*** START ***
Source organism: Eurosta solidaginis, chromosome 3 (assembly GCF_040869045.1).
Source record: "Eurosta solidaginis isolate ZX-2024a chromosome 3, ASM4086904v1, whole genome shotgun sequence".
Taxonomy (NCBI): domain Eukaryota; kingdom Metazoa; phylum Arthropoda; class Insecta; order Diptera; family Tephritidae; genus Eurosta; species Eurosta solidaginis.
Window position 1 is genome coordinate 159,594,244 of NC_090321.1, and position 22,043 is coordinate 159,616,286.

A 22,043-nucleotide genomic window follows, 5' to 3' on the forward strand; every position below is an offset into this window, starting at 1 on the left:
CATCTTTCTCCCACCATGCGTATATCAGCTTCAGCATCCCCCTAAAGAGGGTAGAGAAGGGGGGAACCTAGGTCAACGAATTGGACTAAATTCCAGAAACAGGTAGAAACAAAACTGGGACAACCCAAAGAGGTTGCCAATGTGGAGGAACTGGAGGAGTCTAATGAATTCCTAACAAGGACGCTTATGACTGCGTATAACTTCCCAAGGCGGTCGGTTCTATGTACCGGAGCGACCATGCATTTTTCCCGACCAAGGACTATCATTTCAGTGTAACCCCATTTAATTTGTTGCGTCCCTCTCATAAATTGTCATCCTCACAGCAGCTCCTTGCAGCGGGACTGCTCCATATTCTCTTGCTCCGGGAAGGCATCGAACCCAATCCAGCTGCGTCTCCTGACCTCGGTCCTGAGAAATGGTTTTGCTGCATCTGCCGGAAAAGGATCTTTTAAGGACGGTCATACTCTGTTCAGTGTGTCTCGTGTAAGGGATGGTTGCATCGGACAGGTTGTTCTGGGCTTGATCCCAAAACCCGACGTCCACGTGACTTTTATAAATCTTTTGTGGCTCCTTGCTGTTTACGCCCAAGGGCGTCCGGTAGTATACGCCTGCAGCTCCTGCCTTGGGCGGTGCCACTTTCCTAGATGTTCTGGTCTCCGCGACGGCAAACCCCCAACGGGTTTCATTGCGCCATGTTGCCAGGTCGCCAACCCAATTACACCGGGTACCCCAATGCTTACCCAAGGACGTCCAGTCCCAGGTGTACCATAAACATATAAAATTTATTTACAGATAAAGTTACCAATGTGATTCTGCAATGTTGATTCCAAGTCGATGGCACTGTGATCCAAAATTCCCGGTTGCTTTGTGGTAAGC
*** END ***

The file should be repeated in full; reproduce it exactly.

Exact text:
Source organism: Eurosta solidaginis, chromosome 3 (assembly GCF_040869045.1).
Source record: "Eurosta solidaginis isolate ZX-2024a chromosome 3, ASM4086904v1, whole genome shotgun sequence".
Taxonomy (NCBI): domain Eukaryota; kingdom Metazoa; phylum Arthropoda; class Insecta; order Diptera; family Tephritidae; genus Eurosta; species Eurosta solidaginis.
Window position 1 is genome coordinate 159,594,244 of NC_090321.1, and position 22,043 is coordinate 159,616,286.

A 22,043-nucleotide genomic window follows, 5' to 3' on the forward strand; every position below is an offset into this window, starting at 1 on the left:
CATCTTTCTCCCACCATGCGTATATCAGCTTCAGCATCCCCCTAAAGAGGGTAGAGAAGGGGGGAACCTAGGTCAACGAATTGGACTAAATTCCAGAAACAGGTAGAAACAAAACTGGGACAACCCAAAGAGGTTGCCAATGTGGAGGAACTGGAGGAGTCTAATGAATTCCTAACAAGGACGCTTATGACTGCGTATAACTTCCCAAGGCGGTCGGTTCTATGTACCGGAGCGACCATGCATTTTTCCCGACCAAGGACTATCATTTCAGTGTAACCCCATTTAATTTGTTGCGTCCCTCTCATAAATTGTCATCCTCACAGCAGCTCCTTGCAGCGGGACTGCTCCATATTCTCTTGCTCCGGGAAGGCATCGAACCCAATCCAGCTGCGTCTCCTGACCTCGGTCCTGAGAAATGGTTTTGCTGCATCTGCCGGAAAAGGATCTTTTAAGGACGGTCATACTCTGTTCAGTGTGTCTCGTGTAAGGGATGGTTGCATCGGACAGGTTGTTCTGGGCTTGATCCCAAAACCCGACGTCCACGTGACTTTTATAAATCTTTTGTGGCTCCTTGCTGTTTACGCCCAAGGGCGTCCGGTAGTATACGCCTGCAGCTCCTGCCTTGGGCGGTGCCACTTTCCTAGATGTTCTGGTCTCCGCGACGGCAAACCCCCAACGGGTTTCATTGCGCCATGTTGCCAGGTCGCCAACCCAATTACACCGGGTACCCCAATGCTTACCCAAGGACGTCCAGTCCCAGGTGTACCATAAACATATAAAATTTATTTACAGATAAAGTTACCAATGTGATTCTGCAATGTTGATTCCAAGTCGATGGCACTGTGATCCAAAATTCCCGGTTGCTTTGTGGTAAGC